Ghost Sweeper Mikami is about the powerful exorcist named Mikami, an attractive, voluptuous and money hungry young woman who takes advantage of the influx of demons and other nasties to make money and keep up her lifestyle. Well, she’s designed to be attractive but I’ve never liked the character design for her at all, though the others in the show are pretty standard and decent. Mikami and her friends generally find themselves involved in some situation where their various abilities are needed, such as the priest with some interesting powers, or the half breed vampire who lacks self-confidence or the bait, a non-powered person named Yokoshima. There’s also Okinu, an ex-ghost who helps out in the power department. It’s a good cast all told, and they do get some decent screentime here, but without the series history to back it up, they fall a bit flat and under developed.
The story for this movie is pretty simple, as it tells the tale of a resurrected Nosferatu come back to conquer Japan and then the world. We see his defeat several hundred years ago after his excommunication from the Vatican as he takes over the body of Nobunaga Oda who summarily becomes one of the more reviled figures in the Warring States era of Japanese history. Though an exorcist of that time defeats him, he reveals to the exorcist that he’ll be back one day in the future and will be unstoppable. Realizing the truth to this, the exorcist sends his powerful lance into the future for those who will need it. This, of course, turns out to be Mikami.
Mikami’s more taken by the sheer value of the lance than its mystical properties, though the long dead exorcist shows up to explain the situation of Nosferatu to her and convince her to take the job. After getting her price, she and the others head off to deal with Nosferatu before he becomes a problem, but they only serve to actually revive the villain instead as well as having to deal with his assistant, a spider in human form named Ranmaru. Nosferatu brushes off his battle with them, instead requiring some time to regain strength and abilities, and he commands Ranmaru to seek out exorcists of this time, as their blood is truly delicious and helps to restore him quickly.
This allows our heroes to spend time in the hospital recuperating. While Shinjuku once again goes to hell, as it gets taken over by zombies. This time period allows the second string exorcists to get their moment of glory, which is fairly meaningless for those who haven’t seen the series and know nothing of these characters who come along, do a little bit, and then move offscreen. That’s all just setup for the final third of the film, which is one long battle between the hero and the villain.
Mikami isn’t a bad movie, it’s fairly average and likely enjoyable to fans of the series. But for newcomers to it, there’s little to really get attached to throughout it, especially as there’s no known plans for the TV series to come out anytime soon.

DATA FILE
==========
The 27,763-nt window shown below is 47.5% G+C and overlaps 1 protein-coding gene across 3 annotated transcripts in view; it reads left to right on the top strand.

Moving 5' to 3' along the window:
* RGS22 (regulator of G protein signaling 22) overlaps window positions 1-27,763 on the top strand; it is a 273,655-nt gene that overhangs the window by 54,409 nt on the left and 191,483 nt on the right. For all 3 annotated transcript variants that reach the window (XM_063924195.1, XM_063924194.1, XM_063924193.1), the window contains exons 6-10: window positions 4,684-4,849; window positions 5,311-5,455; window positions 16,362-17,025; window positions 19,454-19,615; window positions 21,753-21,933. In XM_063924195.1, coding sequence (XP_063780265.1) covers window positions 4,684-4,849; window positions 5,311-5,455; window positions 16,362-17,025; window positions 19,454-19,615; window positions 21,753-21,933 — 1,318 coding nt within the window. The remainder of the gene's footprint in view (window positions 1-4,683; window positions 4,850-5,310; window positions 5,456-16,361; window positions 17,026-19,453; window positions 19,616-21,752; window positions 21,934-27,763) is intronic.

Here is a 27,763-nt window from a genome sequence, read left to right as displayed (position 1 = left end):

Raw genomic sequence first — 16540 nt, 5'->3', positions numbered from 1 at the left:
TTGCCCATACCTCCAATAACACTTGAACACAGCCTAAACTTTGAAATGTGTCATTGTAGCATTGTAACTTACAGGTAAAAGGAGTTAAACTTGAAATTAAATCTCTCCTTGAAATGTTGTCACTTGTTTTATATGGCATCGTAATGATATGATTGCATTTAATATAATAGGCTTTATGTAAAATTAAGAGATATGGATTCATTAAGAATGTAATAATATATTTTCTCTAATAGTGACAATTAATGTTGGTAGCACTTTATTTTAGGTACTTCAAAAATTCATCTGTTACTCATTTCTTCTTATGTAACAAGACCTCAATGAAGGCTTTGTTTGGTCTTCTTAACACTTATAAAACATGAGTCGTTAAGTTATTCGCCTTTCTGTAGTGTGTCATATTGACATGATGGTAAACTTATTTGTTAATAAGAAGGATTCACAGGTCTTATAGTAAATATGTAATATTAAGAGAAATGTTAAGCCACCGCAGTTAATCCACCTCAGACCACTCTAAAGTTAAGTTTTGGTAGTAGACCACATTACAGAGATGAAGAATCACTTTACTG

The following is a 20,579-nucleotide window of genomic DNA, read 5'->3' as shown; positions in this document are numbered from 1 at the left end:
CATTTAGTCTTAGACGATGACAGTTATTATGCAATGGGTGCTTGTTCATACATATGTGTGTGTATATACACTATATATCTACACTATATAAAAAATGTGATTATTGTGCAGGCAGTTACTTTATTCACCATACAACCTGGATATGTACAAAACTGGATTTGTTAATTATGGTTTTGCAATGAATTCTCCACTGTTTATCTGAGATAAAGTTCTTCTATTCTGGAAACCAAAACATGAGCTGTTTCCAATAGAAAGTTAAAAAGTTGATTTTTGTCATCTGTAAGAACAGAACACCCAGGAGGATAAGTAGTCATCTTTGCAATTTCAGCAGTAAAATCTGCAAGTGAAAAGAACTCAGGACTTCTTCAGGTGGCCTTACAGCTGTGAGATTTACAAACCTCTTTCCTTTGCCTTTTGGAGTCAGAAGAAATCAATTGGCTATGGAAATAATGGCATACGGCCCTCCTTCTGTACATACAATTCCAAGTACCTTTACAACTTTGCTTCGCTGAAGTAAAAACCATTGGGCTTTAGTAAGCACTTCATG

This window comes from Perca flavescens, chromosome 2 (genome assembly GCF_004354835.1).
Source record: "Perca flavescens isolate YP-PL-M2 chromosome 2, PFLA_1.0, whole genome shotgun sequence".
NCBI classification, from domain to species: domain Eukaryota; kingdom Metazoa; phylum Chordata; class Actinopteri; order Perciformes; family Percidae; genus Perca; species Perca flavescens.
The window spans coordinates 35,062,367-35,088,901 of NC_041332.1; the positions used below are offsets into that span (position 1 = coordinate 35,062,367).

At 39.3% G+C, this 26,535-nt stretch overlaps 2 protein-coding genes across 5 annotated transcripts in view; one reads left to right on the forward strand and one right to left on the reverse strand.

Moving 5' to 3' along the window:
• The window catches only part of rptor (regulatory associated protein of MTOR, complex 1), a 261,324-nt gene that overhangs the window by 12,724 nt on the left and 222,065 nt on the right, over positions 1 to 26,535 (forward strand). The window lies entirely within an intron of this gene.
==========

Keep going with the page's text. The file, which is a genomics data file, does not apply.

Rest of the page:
This release does however smack of laziness. The first is that it appears to be mostly dubtitled, but not entirely. There are sections when listening to it in Japanese that there is dialogue but no subtitles. Listening in English, the majority of the time the dialogue is identical, though with some slight rearranging at times, giving the feeling that they took the dub script and used that, and then made changes during the actual recording. There are also instances in the subtitle track where they’re on the screen for less time than you can read them, like a split second. There’s also some very slight mistiming going on in a few areas.
For reasons that have not been made clear (as I believe multiple reasons have been given at conventions), parts of, if not all of, the music is different in the English version. This starts right from the beginning. In the Japanese, you have a minute of just dialogue and no music, but the English has music playing. And not the same music as the Japanese eventually starts playing. The ending song in the English is just an instrumental piece as opposed to the full lyrical piece in the Japanese. What strikes as extremely lazy and pretty much almost insulting is that the Japanese singer is not credited at all in the credits. In fact, there’s no mention of an end song at all, since the credits are mostly English based. The original music director is credited however, but naturally the three people involved in the new English soundtrack get more prominent credits.
And finally, I have to wonder why they bother being so lazy with the credits. I realize that a dub VHS was released of this (god knows why as everyone is dropping VHS like crazy – last year), and they don’t want to make more work for themselves, but just provide bilingual credits in the main credits listing and stop with these alternate pieces at the end. So what if it shows on the VHS, list them separately or together, but placing it in a separate piece afterwords just smacks of laziness and feels like a slap in the face to those who watch the feature in its original language and original cast.
A lot of these complaints stem from the fact that Manga just hasn’t caught up to doing what every other company
is doing out there, and with it now four years after DVDs introduction, it’s becoming grating. I’ll give ground on catalog titles, but Ghost Sweeper Mikami is a new title and this is just ridiculous. Fans of this show may not be terribly happy with it, especially if the dub script is vastly different from the subtitle script, something I can’t tell. But with no Mikami available on DVD in Japan, this is all there is at the moment.
Japanese Language,English Language,English Subtitles,Character Bios,Image Gallery
Toshiba TW40X81 40" HDTV, Skyworth 1050P Progressive Scan codefree DVD player, Sony STR-DE835 DD/DTS receiver, Monster component cable and Sony speakers.